Pursuing a degree in communications will allow you to take your career in a number of different directions. Programs are designed to help students develop both written and verbal language skills to influence people and spread ideas.
Careers in Communications
While effective communication can be applied to nearly any work environment, choosing an emphasis can help you find a job sooner after graduation. Most communication jobs fall under one of these emphases:
- Public Relations
- Digital Media
Salary outlook in Communications
According to PayScale.com, the average starting median pay for a Communications graduate was $38,000, rising to $66,900 mid-career.
How to get a job in Communications
Even with a clear goal in mind, finding the right job following graduation can prove challenging. Use this list to help spark some ideas and guide you on your career path.
- Compile a portfolio
Many employers value your portfolio just as much as your degree. Present your best samples of writing, graphics, or other creative developments as professionally as possible.
- Participate in debates
Participating in debates at school, within your community, or in local politics is a great exercise in persuasion and pragmatic communication.
- Apply for an internship
An internship will help you gauge what kind of work you want to be doing. It will also serve as great piece on your résumé, and give you the experience you need without committing to a full-time job.
Like internships, volunteer work lets you experience a line of work first-hand without being hired. Be an extra in a film, shadow your mentor at work, or find a way to give back to the community.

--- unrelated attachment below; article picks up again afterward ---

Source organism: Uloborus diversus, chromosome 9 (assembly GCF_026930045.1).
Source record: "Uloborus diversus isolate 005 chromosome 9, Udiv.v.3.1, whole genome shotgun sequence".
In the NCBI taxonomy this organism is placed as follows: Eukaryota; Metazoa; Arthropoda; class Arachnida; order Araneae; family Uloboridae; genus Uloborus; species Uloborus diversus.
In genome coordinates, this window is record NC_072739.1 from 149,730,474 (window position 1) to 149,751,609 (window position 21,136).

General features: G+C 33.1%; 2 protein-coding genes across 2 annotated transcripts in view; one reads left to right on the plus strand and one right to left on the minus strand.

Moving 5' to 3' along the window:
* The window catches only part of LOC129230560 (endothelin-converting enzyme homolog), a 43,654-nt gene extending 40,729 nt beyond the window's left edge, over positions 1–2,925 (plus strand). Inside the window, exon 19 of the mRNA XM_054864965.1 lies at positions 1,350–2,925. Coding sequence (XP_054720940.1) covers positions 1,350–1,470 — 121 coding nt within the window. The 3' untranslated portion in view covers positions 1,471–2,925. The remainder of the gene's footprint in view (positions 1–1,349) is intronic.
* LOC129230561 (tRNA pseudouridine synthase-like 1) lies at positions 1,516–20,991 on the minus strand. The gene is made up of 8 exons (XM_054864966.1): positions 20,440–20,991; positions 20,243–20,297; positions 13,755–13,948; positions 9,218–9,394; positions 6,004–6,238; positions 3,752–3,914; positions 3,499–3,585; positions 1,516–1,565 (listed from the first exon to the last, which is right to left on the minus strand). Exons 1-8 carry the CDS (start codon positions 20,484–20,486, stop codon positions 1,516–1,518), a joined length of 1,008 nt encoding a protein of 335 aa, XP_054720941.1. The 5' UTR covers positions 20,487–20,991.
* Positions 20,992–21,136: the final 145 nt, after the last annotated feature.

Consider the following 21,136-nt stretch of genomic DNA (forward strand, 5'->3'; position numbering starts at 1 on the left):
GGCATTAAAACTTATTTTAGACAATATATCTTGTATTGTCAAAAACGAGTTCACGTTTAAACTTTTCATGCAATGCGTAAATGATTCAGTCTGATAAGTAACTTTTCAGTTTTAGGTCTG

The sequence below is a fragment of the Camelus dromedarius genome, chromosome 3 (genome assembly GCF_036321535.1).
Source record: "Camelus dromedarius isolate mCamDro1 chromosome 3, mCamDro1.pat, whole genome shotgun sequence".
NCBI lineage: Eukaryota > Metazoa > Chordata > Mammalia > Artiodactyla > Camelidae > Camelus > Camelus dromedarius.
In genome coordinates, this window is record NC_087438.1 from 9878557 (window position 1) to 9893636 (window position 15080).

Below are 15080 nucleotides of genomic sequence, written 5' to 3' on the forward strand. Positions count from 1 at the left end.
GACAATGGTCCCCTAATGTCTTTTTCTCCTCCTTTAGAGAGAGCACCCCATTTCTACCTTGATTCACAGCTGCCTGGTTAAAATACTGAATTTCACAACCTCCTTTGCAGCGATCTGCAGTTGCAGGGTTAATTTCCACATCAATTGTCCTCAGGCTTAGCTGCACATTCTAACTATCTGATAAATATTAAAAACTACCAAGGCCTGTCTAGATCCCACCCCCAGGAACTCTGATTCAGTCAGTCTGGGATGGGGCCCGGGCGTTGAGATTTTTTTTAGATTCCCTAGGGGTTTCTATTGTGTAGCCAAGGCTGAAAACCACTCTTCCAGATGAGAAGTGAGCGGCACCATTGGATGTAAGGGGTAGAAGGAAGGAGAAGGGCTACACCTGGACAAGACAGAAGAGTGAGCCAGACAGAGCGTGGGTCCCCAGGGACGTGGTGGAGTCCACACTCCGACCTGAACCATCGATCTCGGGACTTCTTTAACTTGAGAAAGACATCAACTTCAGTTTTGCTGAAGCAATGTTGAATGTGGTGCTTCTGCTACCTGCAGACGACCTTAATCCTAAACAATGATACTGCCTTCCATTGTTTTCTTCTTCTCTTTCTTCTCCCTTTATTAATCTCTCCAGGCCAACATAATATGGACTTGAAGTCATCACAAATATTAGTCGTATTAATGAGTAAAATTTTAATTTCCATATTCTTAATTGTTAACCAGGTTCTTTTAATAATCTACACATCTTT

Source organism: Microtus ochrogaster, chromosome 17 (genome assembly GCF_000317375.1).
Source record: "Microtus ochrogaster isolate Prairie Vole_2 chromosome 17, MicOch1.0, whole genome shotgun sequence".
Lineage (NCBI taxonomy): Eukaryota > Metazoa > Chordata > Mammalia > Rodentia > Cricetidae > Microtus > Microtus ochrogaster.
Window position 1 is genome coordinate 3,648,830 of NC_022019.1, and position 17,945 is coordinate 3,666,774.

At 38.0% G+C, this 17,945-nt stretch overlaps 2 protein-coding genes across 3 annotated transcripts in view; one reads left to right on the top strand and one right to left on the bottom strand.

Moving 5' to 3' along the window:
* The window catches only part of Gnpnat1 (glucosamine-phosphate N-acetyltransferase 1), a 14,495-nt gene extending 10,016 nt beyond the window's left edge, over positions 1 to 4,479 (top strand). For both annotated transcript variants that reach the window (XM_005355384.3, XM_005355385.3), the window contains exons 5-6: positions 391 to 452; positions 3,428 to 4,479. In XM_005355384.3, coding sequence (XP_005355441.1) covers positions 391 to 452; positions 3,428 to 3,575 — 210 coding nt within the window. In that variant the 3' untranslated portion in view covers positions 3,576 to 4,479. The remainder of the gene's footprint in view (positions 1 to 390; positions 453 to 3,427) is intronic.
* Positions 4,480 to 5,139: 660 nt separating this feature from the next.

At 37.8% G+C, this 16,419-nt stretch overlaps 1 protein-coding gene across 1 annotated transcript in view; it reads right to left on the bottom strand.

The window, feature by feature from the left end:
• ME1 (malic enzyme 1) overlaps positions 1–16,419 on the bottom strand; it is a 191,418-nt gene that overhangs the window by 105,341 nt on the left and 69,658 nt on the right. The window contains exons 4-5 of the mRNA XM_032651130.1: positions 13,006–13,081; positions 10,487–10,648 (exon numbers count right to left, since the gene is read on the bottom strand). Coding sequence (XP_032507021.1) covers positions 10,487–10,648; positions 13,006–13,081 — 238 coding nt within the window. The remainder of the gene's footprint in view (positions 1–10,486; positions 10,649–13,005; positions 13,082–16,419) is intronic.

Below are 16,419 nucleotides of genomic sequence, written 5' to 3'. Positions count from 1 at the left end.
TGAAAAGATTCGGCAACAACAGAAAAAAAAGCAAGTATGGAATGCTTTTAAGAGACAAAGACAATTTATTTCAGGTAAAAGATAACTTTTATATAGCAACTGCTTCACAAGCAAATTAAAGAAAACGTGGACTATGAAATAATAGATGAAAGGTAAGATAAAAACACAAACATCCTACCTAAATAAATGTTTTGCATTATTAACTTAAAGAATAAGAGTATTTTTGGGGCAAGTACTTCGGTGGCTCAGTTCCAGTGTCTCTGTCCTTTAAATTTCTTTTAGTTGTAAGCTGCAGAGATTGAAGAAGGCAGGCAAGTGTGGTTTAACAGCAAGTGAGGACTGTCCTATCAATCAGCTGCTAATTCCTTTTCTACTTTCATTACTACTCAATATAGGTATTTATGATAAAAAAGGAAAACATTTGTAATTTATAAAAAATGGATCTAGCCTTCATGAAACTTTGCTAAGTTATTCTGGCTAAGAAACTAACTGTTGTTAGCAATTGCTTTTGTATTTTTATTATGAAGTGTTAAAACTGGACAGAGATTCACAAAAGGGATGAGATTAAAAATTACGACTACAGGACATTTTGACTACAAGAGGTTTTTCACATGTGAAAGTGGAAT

Connect with people in your chosen field. Attend seminars, workshops, and conferences. Don’t just pass out business cards, but really get to know people. Come prepared with good questions and expect good advice.
- Use Social Media
Another important way to connect with people is through Twitter, Facebook, and other social networks. Follow industry thought leaders, join discussions, and start your own. Don’t get caught up in followers: quality > quantity.
- Master Public Speech
Whether you’re addressing a crowd of 10 or 10,000, the ability to communicate your thoughts with confidence and creativity will set you apart as a competent contributor and leader. Practice, practice, practice!
No matter what path you decide to take your career, your ability to write will play a crucial part in your capacity to communicate. Bad grammar or poorly structured arguments could damage your credibility, or worse.
- Learn Computer Proficiency
Having a solid grasp of word processing, presentation, and spreadsheet software along with the ability to comfortably navigate the web and multiple operating systems will serve you well in nearly any profession.
Is a degree worth it?
78% of those who answered a PayScale.com survey said the skills and knowledge they acquired from their undergraduate major were important or very important in their current careers. Get started today at DegreeSearch.org.